She taught that evolution has a meaning and a purpose, a spiritual no less than an intellectual and a physical basis and resultant; that the Saviours and Christs and Buddhas of history and tradition are possible and a fact in nature, because of this ignored and overlooked side of evolution; that such Beings exist because they are the product of human and all evolution -- that is, of intellectual and spiritual evolution -- and that Themselves were once seemingly imperfect as ourselves. There came a time when they ceased to be sinning mortals, lay hold of the true ideas of God, of Nature, and of themselves, and set resolutely and steadfastly to work to disembarrass themselves of the evil and gross ideas that had formed their substratum of thought and action.
In essence, in possibility of soul and spirit, we are all perfect. So long as we deny this we prevent progress and keep back the exhibition of that actual spiritual perfection which we have at the centre.
The Wisdom-Religion addresses itself to the man who is ignorant of his own greatness; he may come out of that ignorance, and, by slow degrees or quickly, realize his oneness with the Great Supreme. This first lesson has to be learned even though we do not as yet realize its full meaning. The following of occult formularies and the running after this, that, and the other guide will come to nothing but loss. Thus seeking on the outside for God and the solution of the mysteries of our hidden Self we delude ourselves and reach the end of life none the wiser.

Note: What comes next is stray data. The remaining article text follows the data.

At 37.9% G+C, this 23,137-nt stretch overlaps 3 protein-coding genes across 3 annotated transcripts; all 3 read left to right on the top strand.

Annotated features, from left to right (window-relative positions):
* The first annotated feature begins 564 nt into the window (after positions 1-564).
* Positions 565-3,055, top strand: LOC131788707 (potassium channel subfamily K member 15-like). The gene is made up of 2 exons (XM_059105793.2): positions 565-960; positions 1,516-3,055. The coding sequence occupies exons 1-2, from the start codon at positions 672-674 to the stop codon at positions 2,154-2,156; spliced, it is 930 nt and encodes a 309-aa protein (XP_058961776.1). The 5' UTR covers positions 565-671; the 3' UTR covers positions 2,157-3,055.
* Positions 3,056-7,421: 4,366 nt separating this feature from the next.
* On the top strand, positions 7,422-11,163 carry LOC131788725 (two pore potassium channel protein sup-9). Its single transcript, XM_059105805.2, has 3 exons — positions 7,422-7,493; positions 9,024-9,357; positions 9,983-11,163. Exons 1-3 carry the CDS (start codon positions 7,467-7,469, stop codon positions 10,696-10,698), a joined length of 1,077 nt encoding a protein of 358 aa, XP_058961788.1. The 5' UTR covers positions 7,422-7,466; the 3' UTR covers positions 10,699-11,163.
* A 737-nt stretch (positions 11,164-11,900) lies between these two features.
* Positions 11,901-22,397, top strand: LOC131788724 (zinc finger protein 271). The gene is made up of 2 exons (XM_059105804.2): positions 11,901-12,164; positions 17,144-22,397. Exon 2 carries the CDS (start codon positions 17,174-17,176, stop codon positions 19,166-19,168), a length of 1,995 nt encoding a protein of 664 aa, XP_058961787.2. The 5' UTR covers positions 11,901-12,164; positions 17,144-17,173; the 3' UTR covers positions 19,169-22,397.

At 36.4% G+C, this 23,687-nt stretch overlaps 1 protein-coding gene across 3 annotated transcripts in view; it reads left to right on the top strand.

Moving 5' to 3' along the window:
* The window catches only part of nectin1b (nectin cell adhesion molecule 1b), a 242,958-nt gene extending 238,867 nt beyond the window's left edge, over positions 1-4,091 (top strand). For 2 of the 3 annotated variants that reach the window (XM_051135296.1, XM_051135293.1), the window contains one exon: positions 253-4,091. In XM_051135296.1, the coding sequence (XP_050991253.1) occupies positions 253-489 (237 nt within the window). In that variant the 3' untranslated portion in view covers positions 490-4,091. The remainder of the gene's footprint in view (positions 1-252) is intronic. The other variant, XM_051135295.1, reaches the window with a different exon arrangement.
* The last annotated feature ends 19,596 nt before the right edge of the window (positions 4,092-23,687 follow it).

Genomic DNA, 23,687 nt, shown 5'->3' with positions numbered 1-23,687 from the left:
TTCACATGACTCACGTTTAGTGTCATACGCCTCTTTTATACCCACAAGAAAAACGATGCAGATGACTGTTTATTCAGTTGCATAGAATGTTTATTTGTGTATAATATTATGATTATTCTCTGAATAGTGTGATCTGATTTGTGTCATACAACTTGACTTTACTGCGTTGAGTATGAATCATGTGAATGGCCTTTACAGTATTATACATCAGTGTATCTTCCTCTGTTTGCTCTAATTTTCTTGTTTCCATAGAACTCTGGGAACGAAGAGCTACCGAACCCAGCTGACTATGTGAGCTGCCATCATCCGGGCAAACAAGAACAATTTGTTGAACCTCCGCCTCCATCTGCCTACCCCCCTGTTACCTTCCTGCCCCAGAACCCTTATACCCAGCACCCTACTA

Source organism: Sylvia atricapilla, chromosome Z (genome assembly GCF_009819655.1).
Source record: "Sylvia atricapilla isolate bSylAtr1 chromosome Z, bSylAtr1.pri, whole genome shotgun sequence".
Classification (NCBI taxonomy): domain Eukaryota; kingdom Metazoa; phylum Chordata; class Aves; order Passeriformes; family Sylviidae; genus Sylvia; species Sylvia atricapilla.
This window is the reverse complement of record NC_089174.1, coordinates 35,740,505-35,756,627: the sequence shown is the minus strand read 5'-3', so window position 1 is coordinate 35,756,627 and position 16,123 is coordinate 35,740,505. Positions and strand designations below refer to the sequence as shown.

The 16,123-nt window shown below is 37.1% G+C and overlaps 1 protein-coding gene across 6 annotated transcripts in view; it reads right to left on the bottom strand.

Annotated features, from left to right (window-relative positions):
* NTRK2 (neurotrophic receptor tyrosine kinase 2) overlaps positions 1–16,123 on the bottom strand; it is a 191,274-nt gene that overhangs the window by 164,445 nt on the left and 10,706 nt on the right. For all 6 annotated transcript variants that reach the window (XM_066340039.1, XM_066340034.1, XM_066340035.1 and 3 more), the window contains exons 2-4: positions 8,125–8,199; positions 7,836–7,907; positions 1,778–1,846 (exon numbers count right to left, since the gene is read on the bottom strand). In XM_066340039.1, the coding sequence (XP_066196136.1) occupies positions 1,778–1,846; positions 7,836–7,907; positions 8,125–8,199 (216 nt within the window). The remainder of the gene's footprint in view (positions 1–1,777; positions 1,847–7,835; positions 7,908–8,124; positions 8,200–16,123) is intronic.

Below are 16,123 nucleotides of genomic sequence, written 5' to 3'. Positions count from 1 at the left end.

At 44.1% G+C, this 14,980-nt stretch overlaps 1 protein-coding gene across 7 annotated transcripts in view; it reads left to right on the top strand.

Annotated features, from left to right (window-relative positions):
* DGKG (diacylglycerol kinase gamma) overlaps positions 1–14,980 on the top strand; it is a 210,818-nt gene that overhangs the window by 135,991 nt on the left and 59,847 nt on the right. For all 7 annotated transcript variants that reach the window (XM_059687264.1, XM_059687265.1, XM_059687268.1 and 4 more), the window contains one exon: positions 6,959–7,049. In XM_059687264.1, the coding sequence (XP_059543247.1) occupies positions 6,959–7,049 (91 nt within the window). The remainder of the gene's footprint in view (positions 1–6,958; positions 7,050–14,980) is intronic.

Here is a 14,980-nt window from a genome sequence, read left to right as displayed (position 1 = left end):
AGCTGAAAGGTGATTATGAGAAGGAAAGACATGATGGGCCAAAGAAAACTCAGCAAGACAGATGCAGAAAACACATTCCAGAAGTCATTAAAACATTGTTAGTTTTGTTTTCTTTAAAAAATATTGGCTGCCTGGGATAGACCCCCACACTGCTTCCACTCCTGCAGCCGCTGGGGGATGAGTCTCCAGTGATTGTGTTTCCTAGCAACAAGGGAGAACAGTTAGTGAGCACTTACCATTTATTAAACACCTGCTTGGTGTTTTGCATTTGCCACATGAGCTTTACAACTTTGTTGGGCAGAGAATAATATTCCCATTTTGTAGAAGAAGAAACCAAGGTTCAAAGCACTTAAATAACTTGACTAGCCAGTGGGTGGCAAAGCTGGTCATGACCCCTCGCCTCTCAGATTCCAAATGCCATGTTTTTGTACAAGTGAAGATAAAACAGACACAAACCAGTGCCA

The evolution of the internal or real MAN is purely spiritual. It is not a passage through many and various forms of matter, as is the case in external evolution, but a journey of the Pilgrim-Soul through various states of not only matter but Self-consciousness and self-perception. All the time he is one and the same Soul, differing only in his incarnations, throughout his ever succeeding cycles of partial or total obscuration of spirit, or the partial or total obscuration of matter -- two polar antitheses -- as he ascends into the realms of mental spirituality, or descends into the depths of materiality. As we rise in the scale of development we perceive that during the stages through which we have passed we mistook shadows for realities, and the upward progress of the Ego is a series of progressive awakenings, each advance bringing with it the idea that now, at last, we have reached "reality;" but only when we shall have reached the absolute Consciousness, and blended our own with it, shall we be free from the delusions produced by our ignorant materialization of spiritual ideas.
Wherefore Theosophy sets us the first lesson to learn: That man is identical in Spiritual and physical essence with both the Absolute Principle and with God in Nature and has the presence in him of the same potential powers as exist in the creative forces of Nature.
"There is that, which upon the dissolution of all things else, is not destroyed. It is indivisible, indestructible, and of another nature from the visible. That called the unmanifested and exhaustless is called the supreme goal, which having once attained they never more return. This Supreme, within whom all creatures are included and by whom all this is pervaded, may be attained by a devotion which is intent on him alone."
THAT THOU ART, O LITTLE MAN. THOU ART THIS, BUT THOU KNOWEST IT NOT.
The Dead God